Generally speaking, if you claim "affiliation" with some organization, they have to approve of it in some way. Explicitly, generally by naming you in some official way. Just because you work with someone at another institution doesn't affiliate you with their institution, nor them with you. It needs to be mutual and acknowledged.
I'm guessing that you don't have such a formal relationship and that the professors you work with don't have standing to create it. You are, however, affiliated with your home institution since they recognize you and the link.
If the institution provides some funding to your project you should acknowledge that somehow. Except in extraordinary cases, the salary paid to those professors wouldn't count as "funding".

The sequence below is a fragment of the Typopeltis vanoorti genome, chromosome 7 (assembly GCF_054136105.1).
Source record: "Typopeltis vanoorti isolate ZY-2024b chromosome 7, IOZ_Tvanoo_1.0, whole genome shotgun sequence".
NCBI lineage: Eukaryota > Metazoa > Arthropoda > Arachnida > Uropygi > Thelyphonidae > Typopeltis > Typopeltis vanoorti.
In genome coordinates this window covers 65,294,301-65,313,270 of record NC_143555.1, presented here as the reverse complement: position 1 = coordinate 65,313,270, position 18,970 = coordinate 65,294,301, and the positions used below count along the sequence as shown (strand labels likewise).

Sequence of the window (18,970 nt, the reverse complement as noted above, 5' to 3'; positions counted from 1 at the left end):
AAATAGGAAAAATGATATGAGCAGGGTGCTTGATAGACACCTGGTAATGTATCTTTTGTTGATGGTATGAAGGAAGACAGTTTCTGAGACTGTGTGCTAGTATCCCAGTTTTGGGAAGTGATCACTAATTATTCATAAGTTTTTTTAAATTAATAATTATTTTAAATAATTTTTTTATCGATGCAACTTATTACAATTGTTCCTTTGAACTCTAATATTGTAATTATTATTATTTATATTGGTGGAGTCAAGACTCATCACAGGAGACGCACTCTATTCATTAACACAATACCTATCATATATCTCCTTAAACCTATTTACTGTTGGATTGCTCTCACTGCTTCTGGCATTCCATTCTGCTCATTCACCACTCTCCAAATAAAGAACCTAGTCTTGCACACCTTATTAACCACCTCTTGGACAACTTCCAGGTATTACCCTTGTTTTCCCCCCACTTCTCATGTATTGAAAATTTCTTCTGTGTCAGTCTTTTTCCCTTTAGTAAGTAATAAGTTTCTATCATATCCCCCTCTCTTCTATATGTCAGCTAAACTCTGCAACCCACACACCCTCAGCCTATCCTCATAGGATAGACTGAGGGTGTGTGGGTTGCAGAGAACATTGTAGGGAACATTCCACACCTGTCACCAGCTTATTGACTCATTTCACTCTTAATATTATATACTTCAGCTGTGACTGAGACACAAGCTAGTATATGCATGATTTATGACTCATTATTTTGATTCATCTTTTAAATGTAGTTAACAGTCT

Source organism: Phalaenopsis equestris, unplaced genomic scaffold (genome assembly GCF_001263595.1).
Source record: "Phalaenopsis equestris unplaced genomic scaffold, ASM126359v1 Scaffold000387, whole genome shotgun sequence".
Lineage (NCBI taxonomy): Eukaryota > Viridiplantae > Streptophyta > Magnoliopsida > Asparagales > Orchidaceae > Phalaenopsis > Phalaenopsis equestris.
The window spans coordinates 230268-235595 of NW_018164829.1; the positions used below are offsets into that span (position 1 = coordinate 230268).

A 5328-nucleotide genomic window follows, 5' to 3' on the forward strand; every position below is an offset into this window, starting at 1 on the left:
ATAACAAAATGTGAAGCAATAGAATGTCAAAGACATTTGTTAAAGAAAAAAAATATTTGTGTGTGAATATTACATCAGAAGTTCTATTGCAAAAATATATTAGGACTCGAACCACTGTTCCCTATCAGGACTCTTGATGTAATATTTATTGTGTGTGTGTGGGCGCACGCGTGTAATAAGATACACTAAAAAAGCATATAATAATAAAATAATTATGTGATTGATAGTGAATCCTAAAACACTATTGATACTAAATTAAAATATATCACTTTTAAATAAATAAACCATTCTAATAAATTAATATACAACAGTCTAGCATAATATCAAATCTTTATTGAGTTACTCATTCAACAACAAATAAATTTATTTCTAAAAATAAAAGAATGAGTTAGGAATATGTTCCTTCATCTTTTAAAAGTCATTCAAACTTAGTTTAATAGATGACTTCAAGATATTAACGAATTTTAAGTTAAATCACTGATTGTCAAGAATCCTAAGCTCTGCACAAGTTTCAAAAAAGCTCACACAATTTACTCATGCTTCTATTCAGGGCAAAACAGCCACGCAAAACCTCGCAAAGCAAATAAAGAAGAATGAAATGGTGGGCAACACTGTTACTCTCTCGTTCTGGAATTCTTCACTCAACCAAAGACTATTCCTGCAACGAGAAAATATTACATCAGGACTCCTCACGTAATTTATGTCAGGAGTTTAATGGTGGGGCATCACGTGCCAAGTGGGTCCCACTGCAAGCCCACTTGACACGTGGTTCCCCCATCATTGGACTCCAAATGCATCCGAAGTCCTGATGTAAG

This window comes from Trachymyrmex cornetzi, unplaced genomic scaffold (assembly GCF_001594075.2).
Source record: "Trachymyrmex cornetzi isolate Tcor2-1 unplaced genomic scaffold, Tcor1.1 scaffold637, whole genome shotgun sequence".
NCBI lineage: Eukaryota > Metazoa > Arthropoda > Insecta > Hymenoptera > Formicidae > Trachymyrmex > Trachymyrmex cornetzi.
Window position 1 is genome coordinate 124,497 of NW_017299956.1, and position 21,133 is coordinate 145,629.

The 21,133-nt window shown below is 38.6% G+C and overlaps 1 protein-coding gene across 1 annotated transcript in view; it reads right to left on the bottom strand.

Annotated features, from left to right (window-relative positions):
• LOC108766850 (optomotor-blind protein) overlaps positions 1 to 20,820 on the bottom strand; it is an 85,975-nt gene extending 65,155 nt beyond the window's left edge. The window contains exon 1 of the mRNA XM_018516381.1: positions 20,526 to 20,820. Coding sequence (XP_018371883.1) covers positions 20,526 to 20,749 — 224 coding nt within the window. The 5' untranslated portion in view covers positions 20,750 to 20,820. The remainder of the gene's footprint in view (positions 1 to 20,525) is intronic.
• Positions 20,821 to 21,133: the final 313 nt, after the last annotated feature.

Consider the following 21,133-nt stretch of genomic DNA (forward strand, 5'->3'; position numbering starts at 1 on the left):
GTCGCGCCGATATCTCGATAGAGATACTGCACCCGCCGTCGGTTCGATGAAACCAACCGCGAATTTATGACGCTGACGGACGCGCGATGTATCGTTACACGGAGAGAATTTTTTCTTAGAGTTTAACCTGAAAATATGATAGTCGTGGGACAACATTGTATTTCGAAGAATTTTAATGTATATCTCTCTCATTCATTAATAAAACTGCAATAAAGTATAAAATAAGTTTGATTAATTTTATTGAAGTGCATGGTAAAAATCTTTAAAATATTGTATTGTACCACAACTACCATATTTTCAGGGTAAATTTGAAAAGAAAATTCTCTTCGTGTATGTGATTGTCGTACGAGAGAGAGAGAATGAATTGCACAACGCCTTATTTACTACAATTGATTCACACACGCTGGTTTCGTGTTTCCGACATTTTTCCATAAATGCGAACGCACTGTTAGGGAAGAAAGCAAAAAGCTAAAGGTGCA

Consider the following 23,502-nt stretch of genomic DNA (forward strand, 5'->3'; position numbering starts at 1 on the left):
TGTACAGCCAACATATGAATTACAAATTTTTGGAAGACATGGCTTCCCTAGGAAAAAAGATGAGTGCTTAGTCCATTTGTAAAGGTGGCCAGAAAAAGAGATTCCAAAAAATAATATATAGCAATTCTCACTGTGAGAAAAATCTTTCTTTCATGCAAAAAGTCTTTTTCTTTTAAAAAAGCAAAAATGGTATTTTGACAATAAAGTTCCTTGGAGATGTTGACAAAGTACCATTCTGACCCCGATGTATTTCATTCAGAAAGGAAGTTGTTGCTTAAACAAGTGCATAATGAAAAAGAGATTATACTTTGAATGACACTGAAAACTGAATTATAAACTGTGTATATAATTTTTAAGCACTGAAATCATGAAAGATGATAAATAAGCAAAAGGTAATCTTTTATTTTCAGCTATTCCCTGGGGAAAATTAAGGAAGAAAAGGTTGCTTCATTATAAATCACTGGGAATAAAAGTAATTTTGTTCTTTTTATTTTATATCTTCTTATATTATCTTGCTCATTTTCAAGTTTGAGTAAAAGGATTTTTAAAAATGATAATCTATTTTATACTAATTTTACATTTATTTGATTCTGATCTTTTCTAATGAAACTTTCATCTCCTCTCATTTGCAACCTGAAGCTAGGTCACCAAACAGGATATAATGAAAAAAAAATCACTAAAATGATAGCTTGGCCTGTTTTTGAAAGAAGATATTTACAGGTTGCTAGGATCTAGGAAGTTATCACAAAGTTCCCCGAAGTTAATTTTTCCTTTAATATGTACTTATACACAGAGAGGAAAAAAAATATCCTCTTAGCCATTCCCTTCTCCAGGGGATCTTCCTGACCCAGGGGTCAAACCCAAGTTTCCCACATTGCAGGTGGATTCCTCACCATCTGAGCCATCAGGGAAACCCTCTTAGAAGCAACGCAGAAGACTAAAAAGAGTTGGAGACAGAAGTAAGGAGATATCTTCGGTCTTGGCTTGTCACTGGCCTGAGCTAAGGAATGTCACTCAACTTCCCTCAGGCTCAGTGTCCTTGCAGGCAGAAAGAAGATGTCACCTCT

But "affiliation" with individuals is a different matter, though it is normally called collaboration. If you work with Professor X at institution Y, you can fairly say you are affiliated with Professor X, but not with institution Y unless they formally agree to it.
This, I think, makes your case different from those cited by user Sursula -they-.
I've written papers with, for example, employees of IBM, but it would be foolish of me to claim I'm affiliated with that company.